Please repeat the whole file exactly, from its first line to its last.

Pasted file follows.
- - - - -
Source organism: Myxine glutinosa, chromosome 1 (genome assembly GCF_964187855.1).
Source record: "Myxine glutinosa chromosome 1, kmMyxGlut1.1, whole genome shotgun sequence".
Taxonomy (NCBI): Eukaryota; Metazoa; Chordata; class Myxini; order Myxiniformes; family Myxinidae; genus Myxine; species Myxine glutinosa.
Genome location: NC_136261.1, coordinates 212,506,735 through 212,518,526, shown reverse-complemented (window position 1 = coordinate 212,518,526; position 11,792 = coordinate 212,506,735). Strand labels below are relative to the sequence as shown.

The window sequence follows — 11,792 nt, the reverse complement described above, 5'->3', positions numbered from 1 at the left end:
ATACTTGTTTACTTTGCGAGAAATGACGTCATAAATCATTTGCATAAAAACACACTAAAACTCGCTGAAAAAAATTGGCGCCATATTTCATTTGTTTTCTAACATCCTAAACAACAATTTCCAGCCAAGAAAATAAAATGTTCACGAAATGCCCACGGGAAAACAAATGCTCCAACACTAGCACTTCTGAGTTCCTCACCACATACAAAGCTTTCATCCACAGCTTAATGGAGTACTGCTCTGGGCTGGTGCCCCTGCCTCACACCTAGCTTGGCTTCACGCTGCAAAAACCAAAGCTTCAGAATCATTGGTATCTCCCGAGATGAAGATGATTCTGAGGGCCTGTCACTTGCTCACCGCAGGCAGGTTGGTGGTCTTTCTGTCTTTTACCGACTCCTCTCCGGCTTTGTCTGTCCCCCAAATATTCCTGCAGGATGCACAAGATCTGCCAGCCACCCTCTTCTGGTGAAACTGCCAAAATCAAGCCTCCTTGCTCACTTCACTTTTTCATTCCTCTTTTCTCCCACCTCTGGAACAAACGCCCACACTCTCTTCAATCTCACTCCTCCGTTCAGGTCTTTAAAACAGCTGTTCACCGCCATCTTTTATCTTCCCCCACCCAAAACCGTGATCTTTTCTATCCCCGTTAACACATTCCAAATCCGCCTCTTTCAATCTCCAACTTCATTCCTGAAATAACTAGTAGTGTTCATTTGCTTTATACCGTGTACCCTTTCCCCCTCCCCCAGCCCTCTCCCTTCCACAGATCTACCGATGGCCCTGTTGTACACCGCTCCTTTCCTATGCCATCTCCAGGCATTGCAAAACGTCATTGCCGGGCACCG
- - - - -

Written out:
Source organism: Myxine glutinosa, chromosome 1 (genome assembly GCF_964187855.1).
Source record: "Myxine glutinosa chromosome 1, kmMyxGlut1.1, whole genome shotgun sequence".
Taxonomy (NCBI): Eukaryota; Metazoa; Chordata; class Myxini; order Myxiniformes; family Myxinidae; genus Myxine; species Myxine glutinosa.
Genome location: NC_136261.1, coordinates 212,506,735 through 212,518,526, shown reverse-complemented (window position 1 = coordinate 212,518,526; position 11,792 = coordinate 212,506,735). Strand labels below are relative to the sequence as shown.

The window sequence follows — 11,792 nt, the reverse complement described above, 5'->3', positions numbered from 1 at the left end:
ATACTTGTTTACTTTGCGAGAAATGACGTCATAAATCATTTGCATAAAAACACACTAAAACTCGCTGAAAAAAATTGGCGCCATATTTCATTTGTTTTCTAACATCCTAAACAACAATTTCCAGCCAAGAAAATAAAATGTTCACGAAATGCCCACGGGAAAACAAATGCTCCAACACTAGCACTTCTGAGTTCCTCACCACATACAAAGCTTTCATCCACAGCTTAATGGAGTACTGCTCTGGGCTGGTGCCCCTGCCTCACACCTAGCTTGGCTTCACGCTGCAAAAACCAAAGCTTCAGAATCATTGGTATCTCCCGAGATGAAGATGATTCTGAGGGCCTGTCACTTGCTCACCGCAGGCAGGTTGGTGGTCTTTCTGTCTTTTACCGACTCCTCTCCGGCTTTGTCTGTCCCCCAAATATTCCTGCAGGATGCACAAGATCTGCCAGCCACCCTCTTCTGGTGAAACTGCCAAAATCAAGCCTCCTTGCTCACTTCACTTTTTCATTCCTCTTTTCTCCCACCTCTGGAACAAACGCCCACACTCTCTTCAATCTCACTCCTCCGTTCAGGTCTTTAAAACAGCTGTTCACCGCCATCTTTTATCTTCCCCCACCCAAAACCGTGATCTTTTCTATCCCCGTTAACACATTCCAAATCCGCCTCTTTCAATCTCCAACTTCATTCCTGAAATAACTAGTAGTGTTCATTTGCTTTATACCGTGTACCCTTTCCCCCTCCCCCAGCCCTCTCCCTTCCACAGATCTACCGATGGCCCTGTTGTACACCGCTCCTTTCCTATGCCATCTCCAGGCATTGCAAAACGTCATTGCCGGGCACCG